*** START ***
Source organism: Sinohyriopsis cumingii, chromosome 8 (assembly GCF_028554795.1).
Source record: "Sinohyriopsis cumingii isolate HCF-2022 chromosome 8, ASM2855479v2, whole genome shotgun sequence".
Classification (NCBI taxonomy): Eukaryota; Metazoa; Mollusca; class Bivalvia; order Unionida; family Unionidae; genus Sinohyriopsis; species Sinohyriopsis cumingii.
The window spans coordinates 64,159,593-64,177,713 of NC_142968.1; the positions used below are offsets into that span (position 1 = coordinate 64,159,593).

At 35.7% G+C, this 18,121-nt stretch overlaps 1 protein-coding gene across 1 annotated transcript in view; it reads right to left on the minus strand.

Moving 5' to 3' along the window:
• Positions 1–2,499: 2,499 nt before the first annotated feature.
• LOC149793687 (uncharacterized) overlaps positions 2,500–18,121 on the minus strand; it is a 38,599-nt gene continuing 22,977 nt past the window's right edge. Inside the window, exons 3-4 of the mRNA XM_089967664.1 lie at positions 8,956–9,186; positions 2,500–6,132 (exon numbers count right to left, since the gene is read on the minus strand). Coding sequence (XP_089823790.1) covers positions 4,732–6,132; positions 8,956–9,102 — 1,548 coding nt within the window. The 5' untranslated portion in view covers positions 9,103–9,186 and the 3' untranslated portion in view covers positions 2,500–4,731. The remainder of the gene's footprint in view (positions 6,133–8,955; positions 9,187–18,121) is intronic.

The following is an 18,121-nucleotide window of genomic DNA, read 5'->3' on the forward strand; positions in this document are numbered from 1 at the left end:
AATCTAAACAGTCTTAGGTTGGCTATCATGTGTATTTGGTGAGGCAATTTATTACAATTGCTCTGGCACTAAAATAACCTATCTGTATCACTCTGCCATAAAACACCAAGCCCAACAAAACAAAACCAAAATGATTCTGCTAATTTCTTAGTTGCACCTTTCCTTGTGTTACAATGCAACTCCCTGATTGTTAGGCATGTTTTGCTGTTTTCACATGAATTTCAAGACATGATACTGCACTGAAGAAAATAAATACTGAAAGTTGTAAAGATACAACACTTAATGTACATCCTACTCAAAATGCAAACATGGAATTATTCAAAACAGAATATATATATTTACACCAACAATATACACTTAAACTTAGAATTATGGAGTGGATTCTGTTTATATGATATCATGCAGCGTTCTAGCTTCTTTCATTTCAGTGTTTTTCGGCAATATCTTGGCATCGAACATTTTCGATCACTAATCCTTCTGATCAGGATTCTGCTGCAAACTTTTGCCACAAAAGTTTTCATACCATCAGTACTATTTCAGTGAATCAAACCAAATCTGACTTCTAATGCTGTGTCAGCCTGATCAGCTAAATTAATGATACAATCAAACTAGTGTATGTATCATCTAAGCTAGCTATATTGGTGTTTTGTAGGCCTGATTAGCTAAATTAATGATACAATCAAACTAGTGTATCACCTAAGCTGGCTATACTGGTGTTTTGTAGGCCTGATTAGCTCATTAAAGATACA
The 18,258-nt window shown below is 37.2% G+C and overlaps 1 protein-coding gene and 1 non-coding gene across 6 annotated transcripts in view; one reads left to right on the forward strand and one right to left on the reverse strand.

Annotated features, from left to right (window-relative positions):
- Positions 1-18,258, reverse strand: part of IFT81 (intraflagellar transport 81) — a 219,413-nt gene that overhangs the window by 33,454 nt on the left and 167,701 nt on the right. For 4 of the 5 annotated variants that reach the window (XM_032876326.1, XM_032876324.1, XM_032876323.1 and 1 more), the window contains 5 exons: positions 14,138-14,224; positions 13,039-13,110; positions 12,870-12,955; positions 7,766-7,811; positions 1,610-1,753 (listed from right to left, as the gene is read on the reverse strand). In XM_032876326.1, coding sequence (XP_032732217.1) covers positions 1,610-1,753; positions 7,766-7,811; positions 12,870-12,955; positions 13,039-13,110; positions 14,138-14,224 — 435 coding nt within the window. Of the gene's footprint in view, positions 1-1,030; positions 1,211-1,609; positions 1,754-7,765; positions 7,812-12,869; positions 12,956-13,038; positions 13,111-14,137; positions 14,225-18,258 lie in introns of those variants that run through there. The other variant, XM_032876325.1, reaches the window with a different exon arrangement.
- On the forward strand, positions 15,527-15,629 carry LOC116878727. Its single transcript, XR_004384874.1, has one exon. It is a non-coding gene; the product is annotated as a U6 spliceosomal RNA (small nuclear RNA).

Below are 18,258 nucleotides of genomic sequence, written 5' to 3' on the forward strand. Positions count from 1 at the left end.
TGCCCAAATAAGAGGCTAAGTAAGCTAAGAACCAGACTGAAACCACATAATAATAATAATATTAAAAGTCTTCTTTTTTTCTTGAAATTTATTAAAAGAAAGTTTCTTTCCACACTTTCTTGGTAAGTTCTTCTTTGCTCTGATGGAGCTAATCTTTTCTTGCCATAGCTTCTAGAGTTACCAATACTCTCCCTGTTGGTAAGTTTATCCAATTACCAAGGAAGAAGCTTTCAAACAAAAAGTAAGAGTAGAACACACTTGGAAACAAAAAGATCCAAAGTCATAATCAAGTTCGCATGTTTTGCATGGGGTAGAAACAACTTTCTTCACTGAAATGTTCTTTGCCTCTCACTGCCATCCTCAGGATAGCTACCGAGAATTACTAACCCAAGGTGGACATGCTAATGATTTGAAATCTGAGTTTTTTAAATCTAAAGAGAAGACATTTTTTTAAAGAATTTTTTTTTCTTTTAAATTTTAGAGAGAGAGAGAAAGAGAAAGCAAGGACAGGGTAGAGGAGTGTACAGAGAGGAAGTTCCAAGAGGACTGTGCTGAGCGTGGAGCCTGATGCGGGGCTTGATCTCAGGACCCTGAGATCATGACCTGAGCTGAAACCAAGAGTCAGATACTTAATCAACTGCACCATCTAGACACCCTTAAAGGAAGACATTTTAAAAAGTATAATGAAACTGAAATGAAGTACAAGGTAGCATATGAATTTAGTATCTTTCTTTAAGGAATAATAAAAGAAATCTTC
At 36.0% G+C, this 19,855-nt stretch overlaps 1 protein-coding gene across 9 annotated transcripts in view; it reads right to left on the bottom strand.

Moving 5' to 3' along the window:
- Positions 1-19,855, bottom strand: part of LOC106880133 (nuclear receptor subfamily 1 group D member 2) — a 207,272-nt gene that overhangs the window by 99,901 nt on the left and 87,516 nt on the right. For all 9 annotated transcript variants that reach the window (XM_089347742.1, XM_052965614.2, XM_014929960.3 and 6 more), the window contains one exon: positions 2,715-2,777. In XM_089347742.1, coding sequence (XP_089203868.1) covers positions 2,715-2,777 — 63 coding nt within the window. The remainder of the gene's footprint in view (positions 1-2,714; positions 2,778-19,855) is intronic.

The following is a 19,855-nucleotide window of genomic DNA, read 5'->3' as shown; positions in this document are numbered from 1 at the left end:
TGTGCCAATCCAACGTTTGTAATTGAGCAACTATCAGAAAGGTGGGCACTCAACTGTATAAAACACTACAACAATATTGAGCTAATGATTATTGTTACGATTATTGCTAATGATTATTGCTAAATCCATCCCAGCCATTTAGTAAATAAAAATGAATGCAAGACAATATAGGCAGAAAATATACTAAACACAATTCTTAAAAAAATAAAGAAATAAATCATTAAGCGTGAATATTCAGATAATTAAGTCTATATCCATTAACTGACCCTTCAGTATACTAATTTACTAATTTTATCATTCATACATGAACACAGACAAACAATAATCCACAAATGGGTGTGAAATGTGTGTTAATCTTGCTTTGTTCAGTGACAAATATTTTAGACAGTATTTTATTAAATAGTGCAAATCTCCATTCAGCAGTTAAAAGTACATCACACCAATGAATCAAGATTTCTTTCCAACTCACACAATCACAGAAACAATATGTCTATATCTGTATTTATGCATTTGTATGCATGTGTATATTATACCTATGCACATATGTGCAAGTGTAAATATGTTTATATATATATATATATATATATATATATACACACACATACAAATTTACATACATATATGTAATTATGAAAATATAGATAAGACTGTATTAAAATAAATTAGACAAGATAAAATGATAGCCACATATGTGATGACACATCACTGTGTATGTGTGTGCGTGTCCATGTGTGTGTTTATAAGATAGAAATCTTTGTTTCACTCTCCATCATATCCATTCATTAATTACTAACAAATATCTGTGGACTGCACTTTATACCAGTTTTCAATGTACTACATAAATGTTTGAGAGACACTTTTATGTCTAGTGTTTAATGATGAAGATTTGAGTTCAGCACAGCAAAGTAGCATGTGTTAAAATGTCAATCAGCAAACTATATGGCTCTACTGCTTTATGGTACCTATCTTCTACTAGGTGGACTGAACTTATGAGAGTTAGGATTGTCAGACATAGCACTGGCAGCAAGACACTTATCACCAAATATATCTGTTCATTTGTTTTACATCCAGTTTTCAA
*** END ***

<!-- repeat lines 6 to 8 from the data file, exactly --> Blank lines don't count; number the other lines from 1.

Moving 5' to 3' along the window:
• Positions 1–2,499: 2,499 nt before the first annotated feature.
• LOC149793687 (uncharacterized) overlaps positions 2,500–18,121 on the minus strand; it is a 38,599-nt gene continuing 22,977 nt past the window's right edge. Inside the window, exons 3-4 of the mRNA XM_089967664.1 lie at positions 8,956–9,186; positions 2,500–6,132 (exon numbers count right to left, since the gene is read on the minus strand). Coding sequence (XP_089823790.1) covers positions 4,732–6,132; positions 8,956–9,102 — 1,548 coding nt within the window. The 5' untranslated portion in view covers positions 9,103–9,186 and the 3' untranslated portion in view covers positions 2,500–4,731. The remainder of the gene's footprint in view (positions 6,133–8,955; positions 9,187–18,121) is intronic.